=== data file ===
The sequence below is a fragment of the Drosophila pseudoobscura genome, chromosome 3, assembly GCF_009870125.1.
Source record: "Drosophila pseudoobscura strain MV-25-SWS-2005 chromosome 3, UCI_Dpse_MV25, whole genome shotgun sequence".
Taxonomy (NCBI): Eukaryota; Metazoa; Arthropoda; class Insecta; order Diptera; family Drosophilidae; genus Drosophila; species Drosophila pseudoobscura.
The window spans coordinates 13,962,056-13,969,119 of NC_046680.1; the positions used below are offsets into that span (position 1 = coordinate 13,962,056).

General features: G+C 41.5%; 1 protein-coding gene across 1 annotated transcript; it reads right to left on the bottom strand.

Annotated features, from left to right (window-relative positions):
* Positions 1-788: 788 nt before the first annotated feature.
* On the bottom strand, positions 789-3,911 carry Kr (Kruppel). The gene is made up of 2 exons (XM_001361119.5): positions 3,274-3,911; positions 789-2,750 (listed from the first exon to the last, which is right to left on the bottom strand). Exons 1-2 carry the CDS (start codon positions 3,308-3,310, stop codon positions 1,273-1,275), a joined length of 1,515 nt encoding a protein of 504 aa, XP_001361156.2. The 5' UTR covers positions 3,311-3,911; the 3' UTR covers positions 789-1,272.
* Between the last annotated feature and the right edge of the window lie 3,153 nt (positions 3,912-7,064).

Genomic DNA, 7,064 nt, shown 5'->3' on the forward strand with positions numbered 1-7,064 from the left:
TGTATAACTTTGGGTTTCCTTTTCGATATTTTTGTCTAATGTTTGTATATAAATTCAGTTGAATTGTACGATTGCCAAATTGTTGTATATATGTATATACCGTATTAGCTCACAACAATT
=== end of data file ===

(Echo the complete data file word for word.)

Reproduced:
The sequence below is a fragment of the Drosophila pseudoobscura genome, chromosome 3, assembly GCF_009870125.1.
Source record: "Drosophila pseudoobscura strain MV-25-SWS-2005 chromosome 3, UCI_Dpse_MV25, whole genome shotgun sequence".
Taxonomy (NCBI): Eukaryota; Metazoa; Arthropoda; class Insecta; order Diptera; family Drosophilidae; genus Drosophila; species Drosophila pseudoobscura.
The window spans coordinates 13,962,056-13,969,119 of NC_046680.1; the positions used below are offsets into that span (position 1 = coordinate 13,962,056).

General features: G+C 41.5%; 1 protein-coding gene across 1 annotated transcript; it reads right to left on the bottom strand.

Annotated features, from left to right (window-relative positions):
* Positions 1-788: 788 nt before the first annotated feature.
* On the bottom strand, positions 789-3,911 carry Kr (Kruppel). The gene is made up of 2 exons (XM_001361119.5): positions 3,274-3,911; positions 789-2,750 (listed from the first exon to the last, which is right to left on the bottom strand). Exons 1-2 carry the CDS (start codon positions 3,308-3,310, stop codon positions 1,273-1,275), a joined length of 1,515 nt encoding a protein of 504 aa, XP_001361156.2. The 5' UTR covers positions 3,311-3,911; the 3' UTR covers positions 789-1,272.
* Between the last annotated feature and the right edge of the window lie 3,153 nt (positions 3,912-7,064).

Genomic DNA, 7,064 nt, shown 5'->3' on the forward strand with positions numbered 1-7,064 from the left:
TGTATAACTTTGGGTTTCCTTTTCGATATTTTTGTCTAATGTTTGTATATAAATTCAGTTGAATTGTACGATTGCCAAATTGTTGTATATATGTATATACCGTATTAGCTCACAACAATT